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Public debt, North and South


  • Reisen, Helmut


The recent rise in domestic public nonmonetary debt and in domestic bond yields is imposing a heavier burden on governments in countries like Brazil and Mexico than foreign debt does. This is a relatively new experience for developing countries but not for OECD countries. Reisen's discussion of rising government indebtedness, therefore, includes the experiences of four developing (Brazil, Mexico, Korea, and Indonesia) and three highly indebted OECD countries (Belgium, Ireland, and Italy). The major determinants for government debt rising are: 1) external transfers, which imply an internal transfer of resources from the private to the public sector, 2) fiscal rigidities, because of failure to broaden tax bases and cut government consumption, 3) high interest rates coupled with low growth of GDP, and 4) massive devaluation of the real exchange rate and big swings in value among key currencies.

Suggested Citation

  • Reisen, Helmut, 1989. "Public debt, North and South," Policy Research Working Paper Series 253, The World Bank.
  • Handle: RePEc:wbk:wbrwps:253

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    References listed on IDEAS

    1. Dornbusch, Rudiger, 1986. "Special Exchange Rates for Capital Account Transactions," World Bank Economic Review, World Bank Group, vol. 1(1), pages 3-33, September.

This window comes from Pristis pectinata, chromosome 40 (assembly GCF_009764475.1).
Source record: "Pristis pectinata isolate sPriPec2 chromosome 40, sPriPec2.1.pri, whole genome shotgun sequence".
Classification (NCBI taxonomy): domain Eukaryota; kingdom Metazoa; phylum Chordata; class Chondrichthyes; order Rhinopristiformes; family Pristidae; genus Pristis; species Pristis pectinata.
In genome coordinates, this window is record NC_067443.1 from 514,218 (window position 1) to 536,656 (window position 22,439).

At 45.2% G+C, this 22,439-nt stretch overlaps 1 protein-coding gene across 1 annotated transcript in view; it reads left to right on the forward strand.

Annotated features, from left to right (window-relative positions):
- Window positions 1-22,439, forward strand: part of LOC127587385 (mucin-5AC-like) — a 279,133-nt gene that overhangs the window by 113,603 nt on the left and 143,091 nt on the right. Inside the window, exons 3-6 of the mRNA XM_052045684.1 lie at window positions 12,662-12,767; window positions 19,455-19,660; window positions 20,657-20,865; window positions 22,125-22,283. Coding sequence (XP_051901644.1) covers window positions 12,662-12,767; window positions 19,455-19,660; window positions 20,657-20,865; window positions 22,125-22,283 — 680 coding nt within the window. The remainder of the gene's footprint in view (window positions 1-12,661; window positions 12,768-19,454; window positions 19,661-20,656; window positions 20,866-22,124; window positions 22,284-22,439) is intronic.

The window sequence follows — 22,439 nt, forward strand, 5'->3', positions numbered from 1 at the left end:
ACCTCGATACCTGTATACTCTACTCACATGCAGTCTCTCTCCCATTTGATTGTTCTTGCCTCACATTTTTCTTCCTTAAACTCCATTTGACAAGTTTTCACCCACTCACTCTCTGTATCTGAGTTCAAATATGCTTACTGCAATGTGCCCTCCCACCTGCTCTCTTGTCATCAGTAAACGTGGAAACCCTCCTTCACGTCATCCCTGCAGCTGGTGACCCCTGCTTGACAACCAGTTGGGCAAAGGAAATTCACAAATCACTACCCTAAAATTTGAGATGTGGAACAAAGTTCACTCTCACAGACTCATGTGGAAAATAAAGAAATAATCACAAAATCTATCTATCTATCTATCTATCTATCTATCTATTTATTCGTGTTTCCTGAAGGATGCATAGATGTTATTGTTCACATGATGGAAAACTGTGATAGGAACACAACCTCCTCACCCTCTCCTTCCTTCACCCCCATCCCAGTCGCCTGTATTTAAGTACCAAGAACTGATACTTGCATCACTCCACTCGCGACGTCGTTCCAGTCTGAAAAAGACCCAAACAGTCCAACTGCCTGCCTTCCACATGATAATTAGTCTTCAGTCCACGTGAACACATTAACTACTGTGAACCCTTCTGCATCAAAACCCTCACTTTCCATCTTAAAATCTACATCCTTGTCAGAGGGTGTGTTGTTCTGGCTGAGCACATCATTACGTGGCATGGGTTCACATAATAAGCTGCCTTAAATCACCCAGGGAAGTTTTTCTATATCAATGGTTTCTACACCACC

2. Alan Reynolds, 1985. "Some International Comparisons of Supply-Side Tax Policy," Cato Journal, Cato Journal, Cato Institute, vol. 5(2), pages 543-569, Fall.
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    Cited by:

    1. Helmut Reisen, 1991. "The Brady Plan and adjustment incentives," Intereconomics: Review of European Economic Policy, Springer;German National Library of Economics;Centre for European Policy Studies (CEPS), vol. 26(2), pages 69-73, March.
    2. Martin Grandes & Helmut Reisen, 2003. "Hard Peg versus Soft Float. A Tale of Two Latin-American Countries," Revue économique, Presses de Sciences-Po, vol. 54(5), pages 1057-1090.
    3. Bevan, David, 1999. "Trade Liberalization and the Budget Deficit," Journal of Policy Modeling, Elsevier, vol. 21(6), pages 653-694, November.


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